It was the first game since they shot Bambi. The first game since the sacking of the man who had steered Leicester’s unsung squad to their universally appreciated Premier League title. The first game since, if you believe the more melodramatic coverage of Claudio Ranieri’s dismissal, Cinderella tarnished this century’s favourite football fairy tale by dumping Prince Charming.
The full impact of that decision will be known only in time but the short-term effect was startling as a Leicester team without a goal or victory in the Premier League in 2017 stopped the rot in emphatic fashion with a 3-1 victory over Liverpool. On Saturday they had slipped into the bottom three since the first time since April 2015. Now they climbed out of it after an evening where they looked like champions once more.
Craig Shakespeare’s first game in caretaker charge brought the bounce the club’s owners will have hoped for and boosts his chances of remaining in the post, at least for the short term. Suddenly Saturday’s match against Hull City looks eminently winnable for a side who had previously lost five in a row in the Premier League.
What it does for Liverpool is another story on a dreadful night for the Merseysiders, who were overrun in midfield and horribly uncertain in defence where Leicester preyed on their high line. This had been an opportunity for Jürgen Klopp’s men to climb back into the top four; instead they added Leicester to the list of bottom-half outposts where they have fallen short this season, along with Burnley, Bournemouth and Hull. Liverpool have won only two of their 12 games played in 2017 and at this rate, could even find themselves in a fight with Everton for sixth place.
This was Shakespeare’s first starting XI since taking temporary charge and it was the essentially the one which delivered the league title last season with the same players – N’Golo Kanté excepted – and same shape. Leicester began the match, moreover, with the same intensity and energy and desire as last season.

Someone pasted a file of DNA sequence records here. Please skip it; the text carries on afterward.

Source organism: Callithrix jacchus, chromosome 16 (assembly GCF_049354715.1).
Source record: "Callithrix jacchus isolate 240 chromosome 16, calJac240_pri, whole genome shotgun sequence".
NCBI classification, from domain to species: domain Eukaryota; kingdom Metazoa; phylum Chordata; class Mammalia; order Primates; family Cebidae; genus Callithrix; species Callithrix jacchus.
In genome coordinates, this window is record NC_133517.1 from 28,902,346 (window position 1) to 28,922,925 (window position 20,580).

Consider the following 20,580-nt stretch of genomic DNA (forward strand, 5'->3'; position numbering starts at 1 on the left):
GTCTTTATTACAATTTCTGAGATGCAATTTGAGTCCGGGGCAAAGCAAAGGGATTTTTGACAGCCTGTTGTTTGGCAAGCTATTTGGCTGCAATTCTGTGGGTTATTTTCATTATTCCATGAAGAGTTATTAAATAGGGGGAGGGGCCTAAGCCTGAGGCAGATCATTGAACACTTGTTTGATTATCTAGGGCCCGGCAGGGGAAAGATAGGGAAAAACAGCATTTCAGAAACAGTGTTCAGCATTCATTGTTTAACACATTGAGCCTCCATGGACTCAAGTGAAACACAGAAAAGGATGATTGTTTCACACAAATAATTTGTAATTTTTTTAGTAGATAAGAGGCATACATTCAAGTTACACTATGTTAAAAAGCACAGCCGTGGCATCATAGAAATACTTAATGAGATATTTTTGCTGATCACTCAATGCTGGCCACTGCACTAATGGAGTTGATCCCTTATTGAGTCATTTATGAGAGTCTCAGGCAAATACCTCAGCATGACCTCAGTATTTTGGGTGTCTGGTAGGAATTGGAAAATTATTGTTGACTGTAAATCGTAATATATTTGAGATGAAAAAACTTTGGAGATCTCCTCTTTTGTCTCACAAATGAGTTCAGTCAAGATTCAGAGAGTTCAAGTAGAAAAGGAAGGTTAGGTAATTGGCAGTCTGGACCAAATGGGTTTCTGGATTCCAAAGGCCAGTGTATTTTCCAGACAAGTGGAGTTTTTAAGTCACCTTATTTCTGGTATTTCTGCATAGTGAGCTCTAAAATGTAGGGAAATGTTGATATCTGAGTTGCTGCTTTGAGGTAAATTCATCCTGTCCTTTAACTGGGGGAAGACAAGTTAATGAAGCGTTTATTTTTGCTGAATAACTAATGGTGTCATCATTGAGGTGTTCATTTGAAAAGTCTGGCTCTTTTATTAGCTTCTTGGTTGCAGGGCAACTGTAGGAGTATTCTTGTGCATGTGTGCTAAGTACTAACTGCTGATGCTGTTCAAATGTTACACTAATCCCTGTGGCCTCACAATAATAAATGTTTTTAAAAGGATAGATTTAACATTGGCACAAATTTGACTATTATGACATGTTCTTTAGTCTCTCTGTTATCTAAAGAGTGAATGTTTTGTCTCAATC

Admittedly there was too much intensity in Vardy’s poor, unpunished, first-minute challenge on Sadio Mané when he took ball and man and had Jürgen Klopp hopping up and down in anger on the sidelines. But the tone was set and Leicester’s urgency nearly brought an early goal when Shinji Okazaki got his head to a Vardy shot but Simon Mignolet saved well.
The club’s vice-chairman Aiyawatt Srivaddhanaprabha had defended the Leicester players in his match programme notes from the accusation they had conspired in Ranieri’s downfall. “This was our decision, our decision alone and it is unfair that our players, who supported Claudio fiercely, are being accused of disloyalty,” he wrote. Maybe, but the difference in their performance levels told its own story as a revitalised group of players set about harrying Liverpool with an impressive unity of purpose.
Vardy should have given them the lead after 20 minutes after he collected a long Schmeichel kick with a terrific touch and turned Joel Matip. He failed to beat Mignolet then but soon had his first league goal.
Again, it was straight out of last season’s playbook. From the centre-circle Marc Albrighton dissected the Liverpool centre-backs with a brilliant first-time ball to send Vardy haring away down the inside-right channel. He had not scored in the Premier League since 10 December but suddenly this was the Vardy of 2015/16 as he flashed the ball past Mignolet at the near post.
Leicester’s second was even better as Drinkwater pounced on a headed clearance by James Milner and from the edge of the D directed a wondrous, volleyed shot into the corner of Mignolet’s goal.
The absence of captain Jordan Henderson, sidelined by a foot injury, did not help Liverpool but they were second best from the first whistle. Kasper Schmeichel made decent saves from Philippe Coutinho and Emre Can before the break but this was a shadow of the Liverpool who had blown away Tottenham Hotspur in their last outing 16 days earlier. Whatever the benefits of last week’s break to La Manga, they were not evident here.
Liverpool’s night got worse as the electric Vardy rose above Can to head in from a Christian Fuchs centre. When Liverpool did respond, it was too late. The King Power crowd had just lit up their phones and chorused Ranieri’s name when the visitors pulled a goal back. Schmeichel had done well to deny Adam Lallana but Coutinho’s low 15-yard strike was too precise
By now Klopp had sent on Divock Origi and Alberto Moreno for Lallana and Mané but there was no late cavalry charge. We even saw Riyad Mahrez come to life with a jinking run and lay-off to Drinkwater who nearly added a fourth goal. Penny for the thoughts of Signor Ranieri?
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